I stand with the bees!
Dandelions’ sweet bounty,
Spring’s ready nectar
October 1st is the off-date for our summer grazing permits on the national forests. We spend a lot of time staging the trailing off of both cows and sheep. We consolidate sheep bunches, move them onto private pastures, and bring every ewe and lamb through our corrals and sheep chutes at the Home Ranch. We sort the lambs off the ewes. Some lambs will go to a feedlot to gain more pounds, and some will stay home and become replacement ewe lambs.
The ewes are sorted several way. Ewes with good health and good udders stay with our bunches. The “good old ewes” who are short on teeth but otherwise sound will go to buyers, usually in the Midwest, who can care for them for several more years, in conditions more forgiving than Wyoming’s Red Desert. The “killer ewes” or culls will go to slaughter.
All this involves a lot of moving parts, but when we’re done, we’re ready to move onto other late fall pastures before the long trail to the wintering grounds.
Every year, we end up with a number of bum (orphan) lambs. They are motherless due to a variety of circumstances. Some ewes have more lambs than milk. Sometimes a ewe dies, leaving an actual orphan. Some lambs are weak, or injured, or just lost.
We sometimes are asked why these motherless lambs are called “bums”. It’s because they are “bumming” milk from their compatriots, or at least the most successful ones do.
This year, we have ended up with more bums than usual, partly due to our decision to lamb all the almost two-year-old ewes in the sheds. They did produce more lambs than milk. These are lambs that might have died on the range, so we are glad to have them back at the Home Ranch. This year, we decided to go all in, and raise them in an “organized” manner.
Raising bum lambs involves a lot of extra time, labor and money, as we purchase lamb milk replacer, which costs somewhat more than illegal drugs. This year, our efforts to supplement the lambs has been aided by Lady, the livestock guardian dog mom. We put her and her seven puppies with the multitudes, figuring it would be a good bonding experience for lambs and puppies alike.
Little did we expect that Lady would take her responsibilities so seriously.
It is only early February, but we do have lots of young animals around. We have had more than one litter of Livestock Guardian Dog puppies (hence the difference in sizes), a litter of Border collies, last summer’s colt crop, and–oh yes–one lamb. The little ones are fun, but soon we will have scores of lambs and calves on the ground, so this is the calm before the storm. Barring bad weather, which we have definitely not had, I consider the time between when the bucks go into the ewes in mid-December, and when the purebred lambs and the heifers’ calves start arriving in early March to be the lull. How can it be going by so fast? And why do I still feel so busy?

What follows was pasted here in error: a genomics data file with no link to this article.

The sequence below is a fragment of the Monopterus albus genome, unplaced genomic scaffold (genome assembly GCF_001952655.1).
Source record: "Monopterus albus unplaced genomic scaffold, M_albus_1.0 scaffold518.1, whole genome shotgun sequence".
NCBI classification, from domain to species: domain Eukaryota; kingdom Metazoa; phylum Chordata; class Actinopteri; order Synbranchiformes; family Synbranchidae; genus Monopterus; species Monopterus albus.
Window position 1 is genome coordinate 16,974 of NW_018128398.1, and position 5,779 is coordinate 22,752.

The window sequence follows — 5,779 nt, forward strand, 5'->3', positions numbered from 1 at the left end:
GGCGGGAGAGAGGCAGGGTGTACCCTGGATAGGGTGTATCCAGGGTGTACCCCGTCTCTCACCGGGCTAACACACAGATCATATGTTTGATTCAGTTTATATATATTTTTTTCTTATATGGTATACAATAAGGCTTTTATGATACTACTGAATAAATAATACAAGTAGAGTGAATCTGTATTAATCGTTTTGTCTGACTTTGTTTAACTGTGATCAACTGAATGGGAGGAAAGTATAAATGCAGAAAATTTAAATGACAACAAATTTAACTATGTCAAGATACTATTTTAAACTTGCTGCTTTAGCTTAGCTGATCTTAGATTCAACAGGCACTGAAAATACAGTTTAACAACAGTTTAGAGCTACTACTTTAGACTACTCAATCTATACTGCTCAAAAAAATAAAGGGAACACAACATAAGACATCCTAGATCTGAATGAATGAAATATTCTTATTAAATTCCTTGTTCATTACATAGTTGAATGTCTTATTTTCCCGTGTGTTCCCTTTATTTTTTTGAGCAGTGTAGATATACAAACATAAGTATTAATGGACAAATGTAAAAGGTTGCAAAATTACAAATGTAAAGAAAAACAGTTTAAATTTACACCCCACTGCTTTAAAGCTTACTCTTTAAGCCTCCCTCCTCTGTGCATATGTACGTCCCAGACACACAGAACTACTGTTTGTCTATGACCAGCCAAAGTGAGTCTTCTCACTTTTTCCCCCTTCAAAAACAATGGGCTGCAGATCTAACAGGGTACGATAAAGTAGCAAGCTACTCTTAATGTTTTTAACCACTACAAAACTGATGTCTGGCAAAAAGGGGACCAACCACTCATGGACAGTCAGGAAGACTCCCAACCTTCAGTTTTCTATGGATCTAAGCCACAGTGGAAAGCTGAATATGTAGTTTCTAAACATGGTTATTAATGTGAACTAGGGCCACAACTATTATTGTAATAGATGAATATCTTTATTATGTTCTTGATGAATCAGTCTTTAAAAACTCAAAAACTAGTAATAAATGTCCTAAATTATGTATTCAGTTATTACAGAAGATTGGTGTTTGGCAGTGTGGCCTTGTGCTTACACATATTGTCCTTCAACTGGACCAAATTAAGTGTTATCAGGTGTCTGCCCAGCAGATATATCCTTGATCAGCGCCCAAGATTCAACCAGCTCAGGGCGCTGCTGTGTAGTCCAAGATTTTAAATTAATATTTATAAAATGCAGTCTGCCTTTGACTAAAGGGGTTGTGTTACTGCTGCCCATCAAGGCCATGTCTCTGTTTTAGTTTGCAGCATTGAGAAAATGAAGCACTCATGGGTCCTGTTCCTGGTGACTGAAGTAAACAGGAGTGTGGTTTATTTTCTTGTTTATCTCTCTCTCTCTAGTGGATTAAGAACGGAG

Pat and I celebrated New Year’s Day by visiting our employees, cows, horses, dogs and birds at Powder Flat (the sheep were a little father out). We could do this because we spent New Year’s Eve partying hardy with Pat’s Mom Marie, 98; Maeve, 8, McCoy, 4; and Rhen, 2. The cows are enjoying the bounty brought by last summer’s rain. They are still grazing, and looking fat and happy in spite of a couple of 30 below nights. We also admired two–count ’em two, litters of Livestock Guardian Dog puppies–seven each. That means puppies for sale! We also visited with last summer’s colts and a lot of birds who are enjoying the corn and hay.
Each year, our friends Rodney and Janet Fleming come for a visit from Iowa. It is a true busman’s holiday. The Flemings raise sheep in Iowa, and they come to see us so that they may visit sheep camps, participate in general ranch work and visit about dogs and sheep. They also pick out a couple of ram lambs to take home to their ewes in Iowa. We raise both Hampshire and Rambouillet rams to breed to our own commercial ewes. This gives us the opportunity to select for the traits we want, and that the rams, who have never been pushed on grain, are hardy when it comes time to go to work under sometimes tough conditions in Red Desert winters.